And what of the National Anthem protest worries? Even if you consider the intermingled relations between Disney/ABC/ESPN and the NFL, the gist of the episode's stand on National Anthem kneeling is, "Sports and politics have been connected forever and Colin Kaepernick's protest has a message that isn't at all disrespectful to the troops and is, in fact, just an exercise of free speech." Not to say that there aren't people who would disagree with that statement, but they're probably not Black-ish viewers and nothing in this tiny corner of the episode was discussed in enough depth to generate anything more than a minuscule squabble. More boldly combative and creatively unsuccessful episodes of Black-ish have aired without comment, as have episodes with a more pugnacious take on our president.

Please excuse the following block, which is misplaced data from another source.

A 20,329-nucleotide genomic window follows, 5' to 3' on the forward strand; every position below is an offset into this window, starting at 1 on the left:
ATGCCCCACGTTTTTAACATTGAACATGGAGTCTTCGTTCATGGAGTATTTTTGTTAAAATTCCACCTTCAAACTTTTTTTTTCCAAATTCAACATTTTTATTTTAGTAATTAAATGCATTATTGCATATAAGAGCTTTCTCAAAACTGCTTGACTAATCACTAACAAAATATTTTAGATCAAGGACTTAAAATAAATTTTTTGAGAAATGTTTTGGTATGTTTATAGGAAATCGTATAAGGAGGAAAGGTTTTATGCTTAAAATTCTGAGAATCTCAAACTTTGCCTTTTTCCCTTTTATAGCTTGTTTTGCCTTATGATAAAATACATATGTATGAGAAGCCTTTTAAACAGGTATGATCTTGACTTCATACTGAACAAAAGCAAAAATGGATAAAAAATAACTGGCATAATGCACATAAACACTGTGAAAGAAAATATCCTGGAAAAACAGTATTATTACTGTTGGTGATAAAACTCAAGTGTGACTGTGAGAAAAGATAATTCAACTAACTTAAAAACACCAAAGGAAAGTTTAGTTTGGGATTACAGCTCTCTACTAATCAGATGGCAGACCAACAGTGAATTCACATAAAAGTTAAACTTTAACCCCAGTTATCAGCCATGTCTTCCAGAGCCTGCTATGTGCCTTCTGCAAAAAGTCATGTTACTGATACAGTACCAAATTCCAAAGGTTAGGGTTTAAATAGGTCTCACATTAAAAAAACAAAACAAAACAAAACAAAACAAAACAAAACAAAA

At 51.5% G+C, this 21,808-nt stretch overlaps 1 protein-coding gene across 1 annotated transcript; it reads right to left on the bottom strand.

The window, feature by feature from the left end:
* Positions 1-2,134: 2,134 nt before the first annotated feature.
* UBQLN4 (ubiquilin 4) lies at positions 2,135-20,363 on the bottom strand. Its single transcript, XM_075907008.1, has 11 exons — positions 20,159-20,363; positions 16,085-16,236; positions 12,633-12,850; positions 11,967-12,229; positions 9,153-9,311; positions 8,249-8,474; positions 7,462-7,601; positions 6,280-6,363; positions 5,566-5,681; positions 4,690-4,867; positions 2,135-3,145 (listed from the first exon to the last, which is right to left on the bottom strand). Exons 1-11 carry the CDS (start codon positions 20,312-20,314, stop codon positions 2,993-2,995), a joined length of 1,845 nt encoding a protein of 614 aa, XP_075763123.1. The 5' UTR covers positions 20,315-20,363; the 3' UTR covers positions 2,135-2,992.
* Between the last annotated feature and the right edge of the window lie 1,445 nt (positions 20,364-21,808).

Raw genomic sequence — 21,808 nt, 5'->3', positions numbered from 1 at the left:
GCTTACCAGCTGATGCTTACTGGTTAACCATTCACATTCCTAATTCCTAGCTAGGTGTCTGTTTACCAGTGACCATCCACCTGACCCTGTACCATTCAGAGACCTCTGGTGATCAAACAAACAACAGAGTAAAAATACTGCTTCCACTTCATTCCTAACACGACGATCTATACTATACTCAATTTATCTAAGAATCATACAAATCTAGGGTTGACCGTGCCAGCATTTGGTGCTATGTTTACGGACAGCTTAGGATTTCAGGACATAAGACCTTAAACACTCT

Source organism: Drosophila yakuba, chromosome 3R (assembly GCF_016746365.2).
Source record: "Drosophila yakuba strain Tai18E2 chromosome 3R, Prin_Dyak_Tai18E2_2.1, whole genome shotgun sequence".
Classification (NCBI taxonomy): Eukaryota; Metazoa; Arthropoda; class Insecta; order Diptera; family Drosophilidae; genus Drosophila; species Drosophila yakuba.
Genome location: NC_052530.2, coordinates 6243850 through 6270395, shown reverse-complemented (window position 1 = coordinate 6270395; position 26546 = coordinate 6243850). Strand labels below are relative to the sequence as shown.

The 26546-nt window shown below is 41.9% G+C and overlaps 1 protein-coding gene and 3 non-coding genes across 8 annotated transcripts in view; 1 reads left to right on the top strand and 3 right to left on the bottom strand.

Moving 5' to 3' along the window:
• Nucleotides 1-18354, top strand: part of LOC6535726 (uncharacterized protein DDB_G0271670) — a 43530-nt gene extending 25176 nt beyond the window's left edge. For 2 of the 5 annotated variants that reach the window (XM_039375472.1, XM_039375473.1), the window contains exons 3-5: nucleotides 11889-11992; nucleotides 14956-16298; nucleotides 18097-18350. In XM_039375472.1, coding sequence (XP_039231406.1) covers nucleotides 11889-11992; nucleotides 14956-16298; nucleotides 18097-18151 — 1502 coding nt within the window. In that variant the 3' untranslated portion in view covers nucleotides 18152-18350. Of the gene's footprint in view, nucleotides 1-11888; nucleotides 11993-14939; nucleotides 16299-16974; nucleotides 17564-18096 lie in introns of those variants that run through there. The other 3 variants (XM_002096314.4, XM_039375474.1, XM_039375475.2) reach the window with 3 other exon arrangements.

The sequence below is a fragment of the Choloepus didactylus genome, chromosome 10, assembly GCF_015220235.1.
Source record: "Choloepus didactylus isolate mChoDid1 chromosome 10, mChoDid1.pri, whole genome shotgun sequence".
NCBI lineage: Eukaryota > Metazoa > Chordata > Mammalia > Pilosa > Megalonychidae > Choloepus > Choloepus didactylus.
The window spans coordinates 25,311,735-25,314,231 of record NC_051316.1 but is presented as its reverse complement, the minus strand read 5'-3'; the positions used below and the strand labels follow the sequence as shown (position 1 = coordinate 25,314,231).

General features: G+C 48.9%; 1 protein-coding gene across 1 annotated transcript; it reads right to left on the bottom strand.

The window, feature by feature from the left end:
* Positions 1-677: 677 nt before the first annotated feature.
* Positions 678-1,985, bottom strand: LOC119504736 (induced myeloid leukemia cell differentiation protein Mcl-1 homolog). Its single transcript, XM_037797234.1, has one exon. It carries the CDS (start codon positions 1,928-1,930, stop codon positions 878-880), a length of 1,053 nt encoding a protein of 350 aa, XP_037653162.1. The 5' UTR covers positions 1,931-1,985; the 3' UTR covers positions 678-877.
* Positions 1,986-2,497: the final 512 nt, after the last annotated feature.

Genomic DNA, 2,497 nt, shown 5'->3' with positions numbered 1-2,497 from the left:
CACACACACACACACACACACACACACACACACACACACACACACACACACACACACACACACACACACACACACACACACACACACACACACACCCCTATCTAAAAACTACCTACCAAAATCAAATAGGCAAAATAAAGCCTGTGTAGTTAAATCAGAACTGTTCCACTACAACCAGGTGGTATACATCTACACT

With the episode now made available for viewers to experience, ABC is semi-validated, because "Please, Baby, Please" really isn't as cohesive and clever as Black-ish normally is. And Barris is also semi-validated, because two years later, the sleeplessness and dyspepsia have only increased — as have our difficulties processing our ideologically divided nation.
But is the notoriety-saturated "Please, Baby, Please" worth rushing to watch, perhaps out of fear that it might get pulled again? Nah.